By Patrick Kamara
When priests carried guns to office and I met Princess Bagaya
Prince Happy Kijjanangoma from the Royal household of Tooro was a physically disabled man and very bright and daring too. This was the time when Tooro Kingdom had broken into factions after the death of Omukama Patrick Olimi Kaboyo in 1995. The king had been succeeded on the throne by his three year old son Omukama Oyo Nyimba. Because the king was still an infant he had to rule through three regents that were appointed by the Orukurato; an equivalent of a parliament for Tooro kingdom.
Cracks in the kingdom became real divisions. One group of elders preferred to follow then-prime minister or Omuhikirwa John SanyuKaturamu and the other group was in the camp of Princess Elizabeth Bagaaya, the elder sister to the late king.
John Katuramu was a very rich man. He had bought several buildings in Kampala and Fort-portal. He owned two small aircrafts and had even bought a government airstrip at Saka on the outskirts of Fort-Portal. Stories are told that whenever his Cessna plane flew to Saka, he would not land immediately. A car would first drive on the airstrip as they circled around and then the pilot would land exactly where the car had driven through. The car was supposed to clear the way just in case there were landmines on themurram surface!
The Queen mother, Best Kemigisa, allied herself to the group of John Katuramu and that did not go well with Prince Kijjanangoma. They had court cases and scheduled many meetings without reaching an agreement on how the kingdom should run. In my line of duty I had to know Prince Happy Kijjanangoma.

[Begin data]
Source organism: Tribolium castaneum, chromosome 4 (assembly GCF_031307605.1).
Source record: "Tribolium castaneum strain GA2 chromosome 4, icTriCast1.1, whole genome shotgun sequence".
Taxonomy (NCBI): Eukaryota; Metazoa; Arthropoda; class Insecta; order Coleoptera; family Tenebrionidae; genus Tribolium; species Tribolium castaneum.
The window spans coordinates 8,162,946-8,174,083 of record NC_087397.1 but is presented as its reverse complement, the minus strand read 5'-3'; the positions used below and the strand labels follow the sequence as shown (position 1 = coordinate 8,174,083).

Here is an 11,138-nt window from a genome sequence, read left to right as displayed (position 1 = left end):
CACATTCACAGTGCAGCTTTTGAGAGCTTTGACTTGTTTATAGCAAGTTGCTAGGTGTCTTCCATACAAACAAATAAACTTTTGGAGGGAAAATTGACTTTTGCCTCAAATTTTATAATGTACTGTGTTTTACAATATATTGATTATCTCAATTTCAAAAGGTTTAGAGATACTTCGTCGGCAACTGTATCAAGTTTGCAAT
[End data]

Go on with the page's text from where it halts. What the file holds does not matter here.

On the night he was assassinated I had met him along Rukidi III Street where I lived in an apartment. He was battling a court case against Best Kemigisa over the custody of some of King Olimi’s personal property.
“Kamara…the ruling is next week…I want you to report that news without bias,” he had told me.
I assured him that the story will be reported the way it would come out. He asked me not to “fear Katuramu” even if he, as the owner of Voice of Tooro FM radio, was my boss at the time. I told Kijjanangoma we had editorial independence and Katuramu was not an individual that I would meet often.
As we talked on the street, we attracted a few boys who were working in the adjacent CosyPhoto Studio. The prince invited me for a drink at Palace View Pub but I could not take the offer because I was still going back to the station to edit news. I promised to join him in about two hours and we parted. That was the last time I saw him alive.
I had just edited about two news items when I heard the sound of gunshots. Immediately power went off and we were plunged into darkness. News started coming in that the prince had been gunned down at a bar.
Rukidi III Street was just a few blocks away from where I was. My friend Joseph Kasimbazi and I decided to go and check out what had happened and verify the rumours.
Police had cordoned off the entire street, blocking people from getting there. We identified ourselves as journalists but, even then, it took time for the police men to allow us go and check what had exactly happened.
I told them I had a news bulletin in the next one hour and that if it was true that the prince had died I was not going to skip the story or carry it without confirmation. They obliged! The scene in the pub was ugly! The assassin had pumped eighteen bullets in the body of the prince. Most of them hit him in the stomach, chest and legs. The face was intact. Surprisingly despite all these bullets the prince’s body remained in the chair. It was only tilted a little.
Just outside the bar the assassins had also taken out a night watchman who had tried to engage them with a mere stick. The lifeless body of the guard, called Mulokole, lay in a pool of blood.